FIG. 1 is a block diagram conceptually illustrating an example of a network-on-a-chip architecture that supports substantially simultaneous distribution of program data to multiple processor elements. A processor chip 100 may be composed of a large number of processing elements 170 (e.g., 256 processing elements), connected together on chip via a switched or routed fabric similar to what is typically seen in a computer network. FIG. 2 is a block diagram conceptually illustrating example components of a processing element 170 of the architecture in FIG. 1.

Each processing element 170 may have direct access to some (or all) of the operand registers 284 of the other processing elements, such that each processing element 170 may read and write data directly into operand registers 284 used by instructions executed by the other processing element, thus allowing the processor core 290 of one processing element to directly manipulate the operands used by another processor core for opcode execution.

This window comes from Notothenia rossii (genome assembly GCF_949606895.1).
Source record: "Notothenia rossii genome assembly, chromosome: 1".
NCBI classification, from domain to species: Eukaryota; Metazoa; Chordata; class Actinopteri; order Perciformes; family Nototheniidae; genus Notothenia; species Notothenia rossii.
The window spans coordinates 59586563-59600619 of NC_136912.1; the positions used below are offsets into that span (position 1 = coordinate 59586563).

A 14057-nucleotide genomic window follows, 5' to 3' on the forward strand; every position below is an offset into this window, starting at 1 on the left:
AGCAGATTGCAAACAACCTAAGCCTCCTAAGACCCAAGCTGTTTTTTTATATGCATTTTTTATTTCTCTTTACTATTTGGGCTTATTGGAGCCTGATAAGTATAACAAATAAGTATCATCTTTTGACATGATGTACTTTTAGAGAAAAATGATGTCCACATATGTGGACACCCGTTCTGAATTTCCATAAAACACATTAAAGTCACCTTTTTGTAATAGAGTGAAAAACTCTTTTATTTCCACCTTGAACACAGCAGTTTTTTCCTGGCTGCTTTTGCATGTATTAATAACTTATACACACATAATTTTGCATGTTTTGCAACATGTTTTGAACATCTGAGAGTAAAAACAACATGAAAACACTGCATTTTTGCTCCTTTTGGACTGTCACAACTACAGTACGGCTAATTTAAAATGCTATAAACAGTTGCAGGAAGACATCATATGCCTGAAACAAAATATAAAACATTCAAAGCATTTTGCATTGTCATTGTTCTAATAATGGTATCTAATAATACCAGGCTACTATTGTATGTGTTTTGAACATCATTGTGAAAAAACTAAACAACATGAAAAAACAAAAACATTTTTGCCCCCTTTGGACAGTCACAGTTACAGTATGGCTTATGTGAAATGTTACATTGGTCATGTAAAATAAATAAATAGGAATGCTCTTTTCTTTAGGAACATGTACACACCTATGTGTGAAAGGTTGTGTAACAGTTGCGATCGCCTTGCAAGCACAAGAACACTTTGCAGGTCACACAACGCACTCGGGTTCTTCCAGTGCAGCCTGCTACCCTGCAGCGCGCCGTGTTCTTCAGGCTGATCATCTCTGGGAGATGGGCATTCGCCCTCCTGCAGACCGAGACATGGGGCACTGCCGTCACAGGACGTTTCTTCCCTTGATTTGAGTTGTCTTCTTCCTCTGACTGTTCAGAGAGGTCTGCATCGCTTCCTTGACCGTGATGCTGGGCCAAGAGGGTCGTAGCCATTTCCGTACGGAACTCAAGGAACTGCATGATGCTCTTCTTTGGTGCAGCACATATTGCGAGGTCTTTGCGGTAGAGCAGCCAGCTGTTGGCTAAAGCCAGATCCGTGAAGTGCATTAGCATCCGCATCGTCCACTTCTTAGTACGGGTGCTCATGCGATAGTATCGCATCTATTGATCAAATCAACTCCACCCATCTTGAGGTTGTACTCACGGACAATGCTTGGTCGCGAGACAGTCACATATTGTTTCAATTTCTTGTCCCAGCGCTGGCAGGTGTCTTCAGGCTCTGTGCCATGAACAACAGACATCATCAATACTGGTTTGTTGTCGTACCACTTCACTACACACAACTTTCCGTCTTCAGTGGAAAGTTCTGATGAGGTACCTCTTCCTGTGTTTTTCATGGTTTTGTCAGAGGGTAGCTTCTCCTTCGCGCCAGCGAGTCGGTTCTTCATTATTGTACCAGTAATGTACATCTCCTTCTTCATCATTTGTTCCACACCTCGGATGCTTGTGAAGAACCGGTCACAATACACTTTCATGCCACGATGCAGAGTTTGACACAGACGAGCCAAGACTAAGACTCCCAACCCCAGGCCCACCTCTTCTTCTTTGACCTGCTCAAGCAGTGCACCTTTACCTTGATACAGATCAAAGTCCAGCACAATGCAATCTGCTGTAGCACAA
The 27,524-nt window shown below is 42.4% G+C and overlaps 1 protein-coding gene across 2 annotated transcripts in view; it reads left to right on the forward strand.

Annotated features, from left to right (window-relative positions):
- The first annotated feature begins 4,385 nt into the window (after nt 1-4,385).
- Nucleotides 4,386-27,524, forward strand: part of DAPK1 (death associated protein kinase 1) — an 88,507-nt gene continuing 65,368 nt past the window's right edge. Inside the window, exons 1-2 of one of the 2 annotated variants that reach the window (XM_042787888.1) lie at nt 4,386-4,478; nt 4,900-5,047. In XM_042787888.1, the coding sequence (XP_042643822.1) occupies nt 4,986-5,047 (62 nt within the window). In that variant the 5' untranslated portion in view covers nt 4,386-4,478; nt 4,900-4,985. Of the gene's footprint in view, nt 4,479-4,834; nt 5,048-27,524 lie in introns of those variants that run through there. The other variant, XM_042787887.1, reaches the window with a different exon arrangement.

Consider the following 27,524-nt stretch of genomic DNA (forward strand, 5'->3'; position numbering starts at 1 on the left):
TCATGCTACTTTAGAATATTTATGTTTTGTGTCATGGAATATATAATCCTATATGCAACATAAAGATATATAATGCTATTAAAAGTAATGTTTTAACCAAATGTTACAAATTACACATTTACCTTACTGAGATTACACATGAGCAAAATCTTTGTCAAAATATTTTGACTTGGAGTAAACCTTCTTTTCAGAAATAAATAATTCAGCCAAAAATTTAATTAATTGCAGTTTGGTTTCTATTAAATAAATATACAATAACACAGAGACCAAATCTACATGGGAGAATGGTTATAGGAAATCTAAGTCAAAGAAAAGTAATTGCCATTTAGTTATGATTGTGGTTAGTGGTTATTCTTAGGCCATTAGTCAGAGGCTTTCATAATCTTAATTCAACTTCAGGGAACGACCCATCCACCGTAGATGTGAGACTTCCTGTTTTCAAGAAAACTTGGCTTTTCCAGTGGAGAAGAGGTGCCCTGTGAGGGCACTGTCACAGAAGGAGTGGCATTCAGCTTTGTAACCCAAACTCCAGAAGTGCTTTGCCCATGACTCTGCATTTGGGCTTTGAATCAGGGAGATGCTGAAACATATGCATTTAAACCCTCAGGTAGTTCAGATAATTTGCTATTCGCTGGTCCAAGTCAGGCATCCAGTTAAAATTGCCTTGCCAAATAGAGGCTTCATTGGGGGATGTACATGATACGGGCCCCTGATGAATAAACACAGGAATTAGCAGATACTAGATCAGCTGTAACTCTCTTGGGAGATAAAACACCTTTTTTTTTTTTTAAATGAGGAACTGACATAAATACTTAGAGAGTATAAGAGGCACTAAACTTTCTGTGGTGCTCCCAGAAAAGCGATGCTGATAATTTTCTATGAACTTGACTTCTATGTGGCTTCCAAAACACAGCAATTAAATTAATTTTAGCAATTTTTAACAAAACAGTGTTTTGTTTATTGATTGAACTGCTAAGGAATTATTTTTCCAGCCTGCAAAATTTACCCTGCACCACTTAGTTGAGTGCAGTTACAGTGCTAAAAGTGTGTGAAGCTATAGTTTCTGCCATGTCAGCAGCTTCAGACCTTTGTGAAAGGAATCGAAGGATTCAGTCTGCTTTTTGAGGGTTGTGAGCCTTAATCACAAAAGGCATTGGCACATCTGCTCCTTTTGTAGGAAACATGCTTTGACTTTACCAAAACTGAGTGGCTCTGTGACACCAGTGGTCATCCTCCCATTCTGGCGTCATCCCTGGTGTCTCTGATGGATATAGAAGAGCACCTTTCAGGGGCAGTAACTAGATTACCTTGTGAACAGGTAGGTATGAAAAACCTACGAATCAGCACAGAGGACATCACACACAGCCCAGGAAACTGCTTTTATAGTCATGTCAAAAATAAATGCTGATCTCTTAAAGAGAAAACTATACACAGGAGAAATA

An “opcode” instruction is a machine language instruction that specifies an operation to be performed by the executing processor core 290. Besides the opcode itself, the instruction may specify the data to be processed in the form of operands. An address identifier of a register from which an operand is to be retrieved may be directly encoded as a fixed location associated with an instruction as defined in the instruction set (i.e. an instruction permanently mapped to a particular operand register), or may be a variable address location specified together with the instruction.